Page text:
EC4P news

Eradication of Avoidable Plastics in the UK

Eradication of Avoidable Plastics in the UK

Lisa Dean Profile Image
by Jordan Girling, February 2018
Jordan assists companies to identify their legal exposure to national WEEE, Batteries and Packaging legislation across Europe and in countries where the company is obligated, assesses the company’s sales arrangements and product types to provide cost-effective and legally-robust recommendations for compliance.

At the beginning of 2018, the UK Government announced plans to eradicate avoidable plastic waste by 2042; the term avoidable was subsequently defined as what is technically, environmentally and economically practicable.

The aforementioned plans were released in a UK Government publication, ‘A Green Future: Our 25 Year Plan to Improve the Environment’:

The publication specifies particular areas of concentration for the next 25 years, including improving the cleanliness of seas / oceans, reducing waste, and working with land more sustainably. Specifically, the plan attempts to address all aspects of the plastics lifecycle, including:

  • Improving the quality of plastics so that they are easier to recycle.
  • The possible creation of plastic-free areas of Supermarkets and the expansion of the already extremely successful plastic carrier bag fee.
  • Extending producer responsibility provisions to cover plastics which are not currently in-scope of legal requirements.

The plan follows suit with other actions within the UK; for example, what has been referred to as a ‘latte levy’ (i.e. a fee applied to disposable coffee cups) was also proposed at the beginning of 2018. The plan also follows suit with actions elsewhere in Europe:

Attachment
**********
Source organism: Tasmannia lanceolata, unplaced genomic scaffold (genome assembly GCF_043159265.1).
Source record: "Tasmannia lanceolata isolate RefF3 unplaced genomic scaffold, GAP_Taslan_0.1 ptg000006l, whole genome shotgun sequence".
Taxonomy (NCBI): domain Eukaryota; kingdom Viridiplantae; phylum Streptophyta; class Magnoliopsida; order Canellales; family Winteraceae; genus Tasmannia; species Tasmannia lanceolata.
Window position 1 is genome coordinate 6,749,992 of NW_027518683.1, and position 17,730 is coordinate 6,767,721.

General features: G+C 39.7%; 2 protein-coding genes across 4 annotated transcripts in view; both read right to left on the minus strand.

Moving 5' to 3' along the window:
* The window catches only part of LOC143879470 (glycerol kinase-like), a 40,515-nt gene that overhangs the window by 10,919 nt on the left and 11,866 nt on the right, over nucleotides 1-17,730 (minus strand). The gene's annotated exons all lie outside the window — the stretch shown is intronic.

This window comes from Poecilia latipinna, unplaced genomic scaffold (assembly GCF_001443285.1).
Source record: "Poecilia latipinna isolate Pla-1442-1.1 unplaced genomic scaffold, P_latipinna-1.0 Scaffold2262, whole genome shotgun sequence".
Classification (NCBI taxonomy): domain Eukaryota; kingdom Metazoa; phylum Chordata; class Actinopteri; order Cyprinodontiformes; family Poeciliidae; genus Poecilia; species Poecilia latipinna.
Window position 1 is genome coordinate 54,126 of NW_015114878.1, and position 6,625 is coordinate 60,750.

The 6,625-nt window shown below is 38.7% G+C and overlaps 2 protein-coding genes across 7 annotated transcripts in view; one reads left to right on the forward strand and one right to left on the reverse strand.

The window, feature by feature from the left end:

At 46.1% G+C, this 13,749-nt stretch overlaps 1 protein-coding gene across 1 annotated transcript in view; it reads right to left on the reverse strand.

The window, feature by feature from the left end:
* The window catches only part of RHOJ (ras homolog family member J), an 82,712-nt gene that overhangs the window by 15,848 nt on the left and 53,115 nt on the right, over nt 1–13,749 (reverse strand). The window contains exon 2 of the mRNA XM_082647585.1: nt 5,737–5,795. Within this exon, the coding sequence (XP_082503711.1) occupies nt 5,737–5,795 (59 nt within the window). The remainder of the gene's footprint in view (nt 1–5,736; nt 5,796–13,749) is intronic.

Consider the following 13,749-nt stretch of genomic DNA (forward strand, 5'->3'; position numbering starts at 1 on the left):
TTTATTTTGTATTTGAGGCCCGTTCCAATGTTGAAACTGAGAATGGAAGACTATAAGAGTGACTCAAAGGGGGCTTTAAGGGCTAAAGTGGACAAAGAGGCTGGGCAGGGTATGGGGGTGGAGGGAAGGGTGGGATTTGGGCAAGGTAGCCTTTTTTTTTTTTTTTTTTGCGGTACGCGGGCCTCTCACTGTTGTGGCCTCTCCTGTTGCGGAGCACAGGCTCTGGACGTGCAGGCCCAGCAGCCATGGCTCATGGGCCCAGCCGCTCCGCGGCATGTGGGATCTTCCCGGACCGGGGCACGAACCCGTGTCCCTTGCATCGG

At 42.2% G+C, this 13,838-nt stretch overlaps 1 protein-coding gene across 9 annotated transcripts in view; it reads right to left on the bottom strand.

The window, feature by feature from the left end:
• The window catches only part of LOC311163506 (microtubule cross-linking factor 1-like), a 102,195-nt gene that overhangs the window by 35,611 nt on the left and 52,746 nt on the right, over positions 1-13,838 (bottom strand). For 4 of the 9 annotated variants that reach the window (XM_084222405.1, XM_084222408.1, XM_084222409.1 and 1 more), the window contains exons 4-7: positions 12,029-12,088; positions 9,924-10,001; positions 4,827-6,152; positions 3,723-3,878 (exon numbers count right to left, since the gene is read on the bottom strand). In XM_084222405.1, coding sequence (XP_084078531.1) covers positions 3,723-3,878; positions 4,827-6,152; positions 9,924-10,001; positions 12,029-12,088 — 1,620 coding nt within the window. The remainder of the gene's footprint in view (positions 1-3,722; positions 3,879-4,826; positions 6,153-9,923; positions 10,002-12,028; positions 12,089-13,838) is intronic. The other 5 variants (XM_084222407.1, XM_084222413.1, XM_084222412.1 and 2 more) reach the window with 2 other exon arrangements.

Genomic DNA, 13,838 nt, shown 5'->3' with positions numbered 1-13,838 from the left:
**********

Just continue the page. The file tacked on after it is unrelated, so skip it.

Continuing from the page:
• France and Italy offer cheaper recycling fees to parties obligated under Extended Producer Responsibility provisions for particular forms of packaging which are easy to recycle. France also applies additional fees for packaging which is particularly difficult to recycle.
  • The structure of national schemes which allow obligated parties to meet Extended Producer Responsibility requirements for packaging in Germany, by law, must be structured in a way that promotes recycled content and renewable materials.

It appears that the UK Government are now taking a more active stance on tackling plastics to follow in the footsteps of industry. Last year, Unilever announced plans to make all of their plastic packaging fully recyclable by 2030 and The Ellen MacArthur Foundation, campaigner for the wider adoption of circular economy models, released a new global action plan to recycle and re-use 70% of the worlds plastic packaging.


News Image 1
UK Gov 25 Year Plastic Pledge. Source: gov.uk